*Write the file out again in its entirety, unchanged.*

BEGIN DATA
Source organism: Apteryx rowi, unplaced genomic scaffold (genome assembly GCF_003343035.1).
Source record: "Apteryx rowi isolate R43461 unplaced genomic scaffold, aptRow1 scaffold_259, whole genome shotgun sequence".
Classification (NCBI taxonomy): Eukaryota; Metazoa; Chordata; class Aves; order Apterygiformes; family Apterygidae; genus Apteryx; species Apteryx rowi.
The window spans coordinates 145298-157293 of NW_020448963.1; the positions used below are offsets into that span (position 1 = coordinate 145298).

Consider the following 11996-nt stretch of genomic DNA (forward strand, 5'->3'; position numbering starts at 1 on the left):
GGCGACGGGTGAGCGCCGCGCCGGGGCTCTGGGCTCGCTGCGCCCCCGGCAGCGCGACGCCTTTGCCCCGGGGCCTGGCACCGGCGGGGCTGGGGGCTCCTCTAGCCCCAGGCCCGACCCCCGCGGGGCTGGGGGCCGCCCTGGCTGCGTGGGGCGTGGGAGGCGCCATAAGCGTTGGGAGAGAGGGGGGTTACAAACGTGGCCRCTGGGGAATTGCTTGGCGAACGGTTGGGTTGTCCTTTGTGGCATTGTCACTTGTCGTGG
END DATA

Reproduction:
Source organism: Apteryx rowi, unplaced genomic scaffold (genome assembly GCF_003343035.1).
Source record: "Apteryx rowi isolate R43461 unplaced genomic scaffold, aptRow1 scaffold_259, whole genome shotgun sequence".
Classification (NCBI taxonomy): Eukaryota; Metazoa; Chordata; class Aves; order Apterygiformes; family Apterygidae; genus Apteryx; species Apteryx rowi.
The window spans coordinates 145298-157293 of NW_020448963.1; the positions used below are offsets into that span (position 1 = coordinate 145298).

Consider the following 11996-nt stretch of genomic DNA (forward strand, 5'->3'; position numbering starts at 1 on the left):
GGCGACGGGTGAGCGCCGCGCCGGGGCTCTGGGCTCGCTGCGCCCCCGGCAGCGCGACGCCTTTGCCCCGGGGCCTGGCACCGGCGGGGCTGGGGGCTCCTCTAGCCCCAGGCCCGACCCCCGCGGGGCTGGGGGCCGCCCTGGCTGCGTGGGGCGTGGGAGGCGCCATAAGCGTTGGGAGAGAGGGGGGTTACAAACGTGGCCRCTGGGGAATTGCTTGGCGAACGGTTGGGTTGTCCTTTGTGGCATTGTCACTTGTCGTGG